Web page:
Foreign investors eyeing Australian real estate must navigate FIRB's different rules. Understanding these guidelines is essential for compliance and successful property acquisition:

  1. Mandatory FIRB Approval Like temporary residents, foreign investors must obtain FIRB approval before purchasing property in Australia.

  2. Types of Properties Eligible for Purchase The scope for foreign investors is limited to new properties or vacant land for building new properties. The focus is on encouraging the development of additional housing stock in Australia.

  3. Exceptions to the Rule Exceptions exist where a foreign investor may purchase an existing dwelling, such as if the property developer holds an exemption certificate, inheritance, family court settlement, or court order.

For foreign investors, understanding these guidelines is paramount for a smooth and legally compliant property acquisition process in Australia.

FIRB Approval and Contractual Implications

FIRB approval is not just a regulatory formality but an integral part of the contract process, especially for foreign acquirers and temporary residents:

  1. The Necessity of FIRB Approval FIRB approval is a critical prerequisite for your property contract. Without it, the contract may be invalid, leading to significant legal and financial implications.

  2. Recommended Contract Conditions It's advisable to include conditions in the property contract concerning FIRB approval, such as a clause stating the contract's dependency on obtaining FIRB approval and provisions for contract termination if FIRB approval is not granted.

Including this condition in your contract ensures clarity and protection for both buyer and seller, aligning with FIRB's regulatory framework.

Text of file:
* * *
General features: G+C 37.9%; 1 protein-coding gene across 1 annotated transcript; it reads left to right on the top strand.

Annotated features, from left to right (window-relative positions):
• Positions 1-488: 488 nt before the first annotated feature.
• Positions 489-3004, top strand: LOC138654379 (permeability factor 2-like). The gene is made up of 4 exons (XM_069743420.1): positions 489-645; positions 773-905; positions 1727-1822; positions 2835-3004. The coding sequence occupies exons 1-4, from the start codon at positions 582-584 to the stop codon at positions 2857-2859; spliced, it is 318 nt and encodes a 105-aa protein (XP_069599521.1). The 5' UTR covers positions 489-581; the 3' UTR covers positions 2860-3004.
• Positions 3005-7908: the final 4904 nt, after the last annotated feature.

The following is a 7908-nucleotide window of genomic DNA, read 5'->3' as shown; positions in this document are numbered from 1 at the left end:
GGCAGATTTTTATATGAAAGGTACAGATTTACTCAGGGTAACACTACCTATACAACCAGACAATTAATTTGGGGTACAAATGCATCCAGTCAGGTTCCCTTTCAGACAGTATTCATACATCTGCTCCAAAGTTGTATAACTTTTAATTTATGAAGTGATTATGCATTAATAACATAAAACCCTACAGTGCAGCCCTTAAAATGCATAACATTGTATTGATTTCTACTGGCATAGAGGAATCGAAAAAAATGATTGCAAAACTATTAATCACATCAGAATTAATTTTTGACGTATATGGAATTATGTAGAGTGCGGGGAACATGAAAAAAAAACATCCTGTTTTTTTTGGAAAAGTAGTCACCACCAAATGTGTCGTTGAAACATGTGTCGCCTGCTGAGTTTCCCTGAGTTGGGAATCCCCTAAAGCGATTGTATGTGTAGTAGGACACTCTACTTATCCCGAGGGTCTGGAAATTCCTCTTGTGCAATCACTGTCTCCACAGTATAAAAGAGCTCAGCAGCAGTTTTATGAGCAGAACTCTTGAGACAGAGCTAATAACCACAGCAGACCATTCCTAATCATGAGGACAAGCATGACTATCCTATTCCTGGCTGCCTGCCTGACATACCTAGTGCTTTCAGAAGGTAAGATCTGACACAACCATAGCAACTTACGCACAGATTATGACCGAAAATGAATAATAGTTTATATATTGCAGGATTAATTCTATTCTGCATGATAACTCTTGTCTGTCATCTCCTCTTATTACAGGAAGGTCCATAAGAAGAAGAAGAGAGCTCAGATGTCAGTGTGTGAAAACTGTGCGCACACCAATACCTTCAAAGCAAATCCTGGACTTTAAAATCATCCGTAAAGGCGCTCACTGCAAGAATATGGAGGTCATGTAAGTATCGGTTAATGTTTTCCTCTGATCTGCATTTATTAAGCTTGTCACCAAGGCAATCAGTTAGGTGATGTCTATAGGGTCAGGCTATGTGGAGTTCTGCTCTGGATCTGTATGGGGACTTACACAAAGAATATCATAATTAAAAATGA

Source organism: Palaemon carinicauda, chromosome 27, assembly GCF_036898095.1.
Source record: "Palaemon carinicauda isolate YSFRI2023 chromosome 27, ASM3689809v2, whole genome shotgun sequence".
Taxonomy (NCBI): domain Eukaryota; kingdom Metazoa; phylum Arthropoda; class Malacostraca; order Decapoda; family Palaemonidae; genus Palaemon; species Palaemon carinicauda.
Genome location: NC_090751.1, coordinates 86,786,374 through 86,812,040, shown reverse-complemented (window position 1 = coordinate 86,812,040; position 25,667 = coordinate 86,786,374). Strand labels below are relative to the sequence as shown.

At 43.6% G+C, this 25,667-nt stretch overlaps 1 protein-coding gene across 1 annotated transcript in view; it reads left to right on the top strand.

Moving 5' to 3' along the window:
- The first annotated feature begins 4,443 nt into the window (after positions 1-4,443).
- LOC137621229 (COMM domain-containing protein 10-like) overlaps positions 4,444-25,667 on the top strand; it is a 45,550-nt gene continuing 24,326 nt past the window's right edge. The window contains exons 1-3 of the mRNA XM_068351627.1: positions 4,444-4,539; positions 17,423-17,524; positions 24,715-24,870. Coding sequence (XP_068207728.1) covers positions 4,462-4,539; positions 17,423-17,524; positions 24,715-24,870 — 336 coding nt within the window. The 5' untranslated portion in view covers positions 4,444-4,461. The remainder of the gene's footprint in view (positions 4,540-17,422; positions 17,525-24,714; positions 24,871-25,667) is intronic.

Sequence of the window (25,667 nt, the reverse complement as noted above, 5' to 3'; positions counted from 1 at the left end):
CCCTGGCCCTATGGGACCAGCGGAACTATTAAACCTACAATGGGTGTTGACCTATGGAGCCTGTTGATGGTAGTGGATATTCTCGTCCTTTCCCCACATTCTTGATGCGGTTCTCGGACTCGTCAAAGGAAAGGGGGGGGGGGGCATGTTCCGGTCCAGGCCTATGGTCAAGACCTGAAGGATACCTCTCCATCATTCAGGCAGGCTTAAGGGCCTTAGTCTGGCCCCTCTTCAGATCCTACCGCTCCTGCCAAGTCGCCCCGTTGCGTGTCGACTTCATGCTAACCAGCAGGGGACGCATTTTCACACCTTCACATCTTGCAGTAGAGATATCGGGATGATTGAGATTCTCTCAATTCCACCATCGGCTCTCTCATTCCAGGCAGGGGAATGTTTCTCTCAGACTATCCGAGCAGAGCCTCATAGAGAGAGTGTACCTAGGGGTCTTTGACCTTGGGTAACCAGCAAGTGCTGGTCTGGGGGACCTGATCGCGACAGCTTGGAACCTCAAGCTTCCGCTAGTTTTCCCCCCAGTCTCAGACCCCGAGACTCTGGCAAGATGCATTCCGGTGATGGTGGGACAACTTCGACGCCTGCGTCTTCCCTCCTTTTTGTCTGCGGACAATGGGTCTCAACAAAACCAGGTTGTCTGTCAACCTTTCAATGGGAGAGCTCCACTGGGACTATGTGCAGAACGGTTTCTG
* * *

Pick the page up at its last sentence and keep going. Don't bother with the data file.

Applying for FIRB Approval

The process of obtaining FIRB approval is essential for foreign investors and temporary residents seeking to purchase property in Australia. Here’s a detailed guide on how to apply:

  1. Online Application Process FIRB applications are predominantly managed online. To start your application, visit the FIRB Application Portal.

  2. How to Apply for a Residential Application

    • To apply for a residential application, log in to Online services for foreign investors.
    • Select either the Lodgment menu then Residential application, or use the Lodge or pay residential application quick link.
    • You can apply and pay for an approval or exemption certificate to purchase a residential property, or to vary the conditions of an existing residential approval or exemption certificate.
    • Complete a separate application for each property you intend to purchase unless you are applying for an exemption certificate.
    • Your application will be processed only after you have paid your fee. Use the correct payment reference number (PRN) to reduce any delays in processing your application.
    • For further details, see the residential application section on the FIRB website.
  3. myGovID

    • As a foreign investor, you (and if applicable your representatives) need the myGovID app to access Online services for foreign investors.
    • myGovID is the Australian Government’s Digital Identity app that lets you prove who you are when logging into a range of government online services. It is unique to you and cannot be shared.
  4. Registration

    • You must complete a one-off registration the first time you access Online services for foreign investors.
    • You must set up the access yourself. An authorised representative cannot do this for you. Once you have access, you can authorise a representative to access Online services for foreign investors on your behalf.
  5. Log in